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Jesus Wore Shoes - What Did They Look Like?

 

By James Donahue

August 2005

 

Among the many little clips in my “tickler” file is a report of the discovery of a 2,000-year-old leather shoe found by archaeologists at an ancient quarry in the UK.

 

The shoe, estimated to be about a size 10 in men’s foot ware, was dug out of a hollowed tree trunk at the site. It was said to be so well preserved that stitch and lace holes are still visible in the leather.

 

The archaeological team was digging in a Bronze Age work site, dating from 1460 to 1290 BC. The artifacts uncovered consisted of mounds of burnt stone and two wooden troughs. Nearby were two timber-built wells. One of the wells was constructed by timbers over a spring using a hollowed tree trunk set in the ground for its support.

 

It was in this ancient tree trunk that the shoe was found.

 

If the age estimates are correct, this was a shoe that was manufactured by a leather craftsman at about the time or possibly long before Jesus and his disciples were walking the roads in and around Jerusalem and making their mark in history.

 

And that gives us an understanding of the kind of shoes men wore in that period. They looked somewhat like the shoes we wear now. Which may be a surprise when you think about it.

 

Hollywood films and other illustrations usually depict Jesus walking around in simple sandals, as they do American Indians going either barefoot or in moccasins.

 

Historians would have us believe that humans in that time did not live as well as we do in this modern age, and that the development of such things as stylish clothing, coats, hats and foot-ware are more of a contemporary thing. Thus we visualize the people of Rome walking around in wrapped sheets, or togas and sandals.

 

If you think about it, if the people of that era had the ability to weave cloth for togas, they also could fashion that cloth into various fitting clothes, and use natural dyes from the earth to give them color. And if they could cut leather for sandal bottoms, they could utilize leather to make shoes, and probably did.

 

The discovery of a shoe from that period that has leather parts stitched together, and eyelets for laces thus becomes a shocking revelation. We suddenly realize that comfortable leather shoes may have been available to humans for a very long time. In fact, if he spent his life walking from town to town, Jesus probably depended on good shoes to help him make his way.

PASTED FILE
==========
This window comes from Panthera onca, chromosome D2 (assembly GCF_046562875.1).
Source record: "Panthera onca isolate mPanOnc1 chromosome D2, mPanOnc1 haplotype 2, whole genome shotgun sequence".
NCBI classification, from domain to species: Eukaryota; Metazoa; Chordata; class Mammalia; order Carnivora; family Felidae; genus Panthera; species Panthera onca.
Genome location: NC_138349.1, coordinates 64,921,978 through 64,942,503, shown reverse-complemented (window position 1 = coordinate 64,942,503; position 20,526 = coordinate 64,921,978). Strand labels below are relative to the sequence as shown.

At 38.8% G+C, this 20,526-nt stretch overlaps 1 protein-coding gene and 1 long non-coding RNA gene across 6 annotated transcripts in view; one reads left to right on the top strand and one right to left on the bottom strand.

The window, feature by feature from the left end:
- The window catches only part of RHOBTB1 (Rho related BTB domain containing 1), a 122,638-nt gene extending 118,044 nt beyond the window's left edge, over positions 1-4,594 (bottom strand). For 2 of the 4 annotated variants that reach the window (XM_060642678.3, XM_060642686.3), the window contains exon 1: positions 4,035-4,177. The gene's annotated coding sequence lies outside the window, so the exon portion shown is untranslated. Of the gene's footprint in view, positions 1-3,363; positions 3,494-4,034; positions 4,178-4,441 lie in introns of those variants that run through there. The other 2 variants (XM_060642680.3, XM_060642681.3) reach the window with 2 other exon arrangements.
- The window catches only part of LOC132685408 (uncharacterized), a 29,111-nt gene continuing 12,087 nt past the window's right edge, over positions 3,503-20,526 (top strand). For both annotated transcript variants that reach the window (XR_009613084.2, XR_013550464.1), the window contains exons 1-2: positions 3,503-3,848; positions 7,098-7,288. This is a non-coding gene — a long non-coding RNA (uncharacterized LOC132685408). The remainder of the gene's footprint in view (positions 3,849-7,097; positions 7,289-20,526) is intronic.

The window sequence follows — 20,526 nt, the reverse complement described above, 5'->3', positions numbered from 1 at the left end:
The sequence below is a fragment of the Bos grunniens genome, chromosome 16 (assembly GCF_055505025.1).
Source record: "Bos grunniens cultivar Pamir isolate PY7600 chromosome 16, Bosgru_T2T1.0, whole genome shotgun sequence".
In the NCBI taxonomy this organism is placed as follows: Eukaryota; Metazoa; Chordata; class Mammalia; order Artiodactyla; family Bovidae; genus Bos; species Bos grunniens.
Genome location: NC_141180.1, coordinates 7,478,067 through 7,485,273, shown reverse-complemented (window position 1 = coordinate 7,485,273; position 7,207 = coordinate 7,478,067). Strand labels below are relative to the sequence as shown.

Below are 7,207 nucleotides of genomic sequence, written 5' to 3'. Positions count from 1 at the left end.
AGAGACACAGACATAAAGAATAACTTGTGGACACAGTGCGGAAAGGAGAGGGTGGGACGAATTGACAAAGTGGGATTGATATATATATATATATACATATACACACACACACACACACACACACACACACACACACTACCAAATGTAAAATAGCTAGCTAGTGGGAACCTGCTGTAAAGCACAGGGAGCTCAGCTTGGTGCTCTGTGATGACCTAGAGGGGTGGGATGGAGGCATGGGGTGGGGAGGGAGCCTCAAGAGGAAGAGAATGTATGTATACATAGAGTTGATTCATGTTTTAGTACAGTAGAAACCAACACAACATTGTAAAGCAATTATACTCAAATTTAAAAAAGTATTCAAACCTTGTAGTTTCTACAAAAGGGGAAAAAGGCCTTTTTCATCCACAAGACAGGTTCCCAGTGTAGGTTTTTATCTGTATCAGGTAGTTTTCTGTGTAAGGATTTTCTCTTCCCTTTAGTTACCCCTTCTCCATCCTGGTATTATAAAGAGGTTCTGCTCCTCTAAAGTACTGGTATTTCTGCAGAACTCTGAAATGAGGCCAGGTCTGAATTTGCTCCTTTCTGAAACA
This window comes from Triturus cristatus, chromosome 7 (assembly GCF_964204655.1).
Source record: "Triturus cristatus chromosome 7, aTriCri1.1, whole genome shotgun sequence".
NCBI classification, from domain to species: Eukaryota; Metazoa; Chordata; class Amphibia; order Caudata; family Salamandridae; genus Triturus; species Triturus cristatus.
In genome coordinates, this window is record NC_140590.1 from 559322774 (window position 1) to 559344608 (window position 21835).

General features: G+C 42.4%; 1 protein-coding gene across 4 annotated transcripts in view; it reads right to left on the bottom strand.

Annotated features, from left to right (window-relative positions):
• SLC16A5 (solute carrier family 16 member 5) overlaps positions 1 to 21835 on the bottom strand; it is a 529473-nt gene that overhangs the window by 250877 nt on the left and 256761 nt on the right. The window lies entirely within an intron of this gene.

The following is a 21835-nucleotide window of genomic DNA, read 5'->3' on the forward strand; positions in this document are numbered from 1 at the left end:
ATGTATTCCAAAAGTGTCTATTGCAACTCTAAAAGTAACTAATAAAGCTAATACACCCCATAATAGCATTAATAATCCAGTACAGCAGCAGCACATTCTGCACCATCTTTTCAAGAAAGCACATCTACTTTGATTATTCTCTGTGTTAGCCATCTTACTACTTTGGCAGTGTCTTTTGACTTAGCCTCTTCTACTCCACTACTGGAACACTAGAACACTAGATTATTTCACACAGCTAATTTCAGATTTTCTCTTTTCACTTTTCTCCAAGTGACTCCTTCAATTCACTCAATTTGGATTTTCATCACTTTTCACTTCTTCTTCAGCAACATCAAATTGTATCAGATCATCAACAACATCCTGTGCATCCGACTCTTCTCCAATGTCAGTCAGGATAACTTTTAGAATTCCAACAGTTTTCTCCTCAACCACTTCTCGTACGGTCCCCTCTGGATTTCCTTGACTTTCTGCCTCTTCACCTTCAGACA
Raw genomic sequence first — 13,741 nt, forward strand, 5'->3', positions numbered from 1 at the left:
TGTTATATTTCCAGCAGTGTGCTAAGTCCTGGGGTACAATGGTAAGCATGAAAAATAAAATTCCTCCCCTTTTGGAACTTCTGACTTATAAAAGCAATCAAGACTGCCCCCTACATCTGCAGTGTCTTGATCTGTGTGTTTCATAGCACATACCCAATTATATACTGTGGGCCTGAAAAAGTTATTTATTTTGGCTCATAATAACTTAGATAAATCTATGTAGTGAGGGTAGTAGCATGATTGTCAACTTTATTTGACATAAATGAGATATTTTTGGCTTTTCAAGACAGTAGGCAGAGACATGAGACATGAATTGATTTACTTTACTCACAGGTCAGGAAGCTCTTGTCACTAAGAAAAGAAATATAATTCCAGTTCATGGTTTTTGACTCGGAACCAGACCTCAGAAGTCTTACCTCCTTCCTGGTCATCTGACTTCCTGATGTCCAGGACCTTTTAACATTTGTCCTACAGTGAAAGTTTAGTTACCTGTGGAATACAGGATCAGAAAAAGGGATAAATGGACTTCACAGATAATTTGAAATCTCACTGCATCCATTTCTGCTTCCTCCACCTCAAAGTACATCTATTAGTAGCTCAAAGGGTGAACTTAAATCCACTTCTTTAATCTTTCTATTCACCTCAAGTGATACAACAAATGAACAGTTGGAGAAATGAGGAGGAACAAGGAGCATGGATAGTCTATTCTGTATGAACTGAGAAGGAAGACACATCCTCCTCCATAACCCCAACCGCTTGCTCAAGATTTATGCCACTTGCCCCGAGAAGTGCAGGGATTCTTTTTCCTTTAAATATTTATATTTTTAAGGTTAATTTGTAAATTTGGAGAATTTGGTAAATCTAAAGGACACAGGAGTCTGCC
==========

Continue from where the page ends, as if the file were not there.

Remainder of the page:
People in the UK and other parts of Northern Europe not only contended with rough stony terrain to walk on, but they also had to get around in snow and ice during the winter months. Thus it is logical to assume that the art of making good shoes and boots was known to their craftsmen from they day their ancestors migrated north and decided to make their home in the area.

 

And there has been another discovery somewhat associated with the 2,000-year-old UK shoe. It seems that a student in human anatomy has noticed an interesting difference in the bones of the little toes of older humans living in Eurasia some 26,000 and 30,000 years ago.

 

It seems that the bone structure of the toes are not as strongly built as those of the ancestors, while leg bones remained large and strong, said Erik Tinkaus of Washington University in St. Louis.

 

Tinkaus believes the change in bone structure indicates that these people were wearing shoes with arch supports.

 

When people walk in their bare feet, or on flat sandals, Trinkaus said, the smaller toes flex for traction and this keeps the toe bones strong. Supportive footwear lessens the pressure on the small toes, so they tend to be undeveloped.

 

Trinkaus believes humans in the northern climates were even putting insulation on their feet as early as 500,000 years ago.

 

Thus we can imagine Jesus wearing some cool insulated leather shoes with great arch supports as he tromped the byways of his homeland, pissing off the radical Pharisees and Saducees in the Jewish temples.

 

 
















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